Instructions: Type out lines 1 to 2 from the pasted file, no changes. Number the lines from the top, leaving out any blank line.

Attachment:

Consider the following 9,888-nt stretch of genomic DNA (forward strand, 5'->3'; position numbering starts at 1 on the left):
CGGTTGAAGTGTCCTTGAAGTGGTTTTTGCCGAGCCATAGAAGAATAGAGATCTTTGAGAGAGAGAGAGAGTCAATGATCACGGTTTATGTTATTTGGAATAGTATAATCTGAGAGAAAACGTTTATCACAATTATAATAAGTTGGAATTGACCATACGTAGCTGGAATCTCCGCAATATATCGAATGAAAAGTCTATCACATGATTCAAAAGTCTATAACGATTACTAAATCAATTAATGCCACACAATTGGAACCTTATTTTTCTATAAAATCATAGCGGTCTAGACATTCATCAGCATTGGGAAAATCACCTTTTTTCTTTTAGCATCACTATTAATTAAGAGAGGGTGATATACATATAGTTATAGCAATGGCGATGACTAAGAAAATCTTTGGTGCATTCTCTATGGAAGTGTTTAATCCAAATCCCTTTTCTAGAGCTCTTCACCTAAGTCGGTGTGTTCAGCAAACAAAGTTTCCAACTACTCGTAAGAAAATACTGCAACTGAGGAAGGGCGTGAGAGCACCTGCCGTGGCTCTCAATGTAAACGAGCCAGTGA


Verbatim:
Consider the following 9,888-nt stretch of genomic DNA (forward strand, 5'->3'; position numbering starts at 1 on the left):
CGGTTGAAGTGTCCTTGAAGTGGTTTTTGCCGAGCCATAGAAGAATAGAGATCTTTGAGAGAGAGAGAGAGTCAATGATCACGGTTTATGTTATTTGGAATAGTATAATCTGAGAGAAAACGTTTATCACAATTATAATAAGTTGGAATTGACCATACGTAGCTGGAATCTCCGCAATATATCGAATGAAAAGTCTATCACATGATTCAAAAGTCTATAACGATTACTAAATCAATTAATGCCACACAATTGGAACCTTATTTTTCTATAAAATCATAGCGGTCTAGACATTCATCAGCATTGGGAAAATCACCTTTTTTCTTTTAGCATCACTATTAATTAAGAGAGGGTGATATACATATAGTTATAGCAATGGCGATGACTAAGAAAATCTTTGGTGCATTCTCTATGGAAGTGTTTAATCCAAATCCCTTTTCTAGAGCTCTTCACCTAAGTCGGTGTGTTCAGCAAACAAAGTTTCCAACTACTCGTAAGAAAATACTGCAACTGAGGAAGGGCGTGAGAGCACCTGCCGTGGCTCTCAATGTAAACGAGCCAGTGA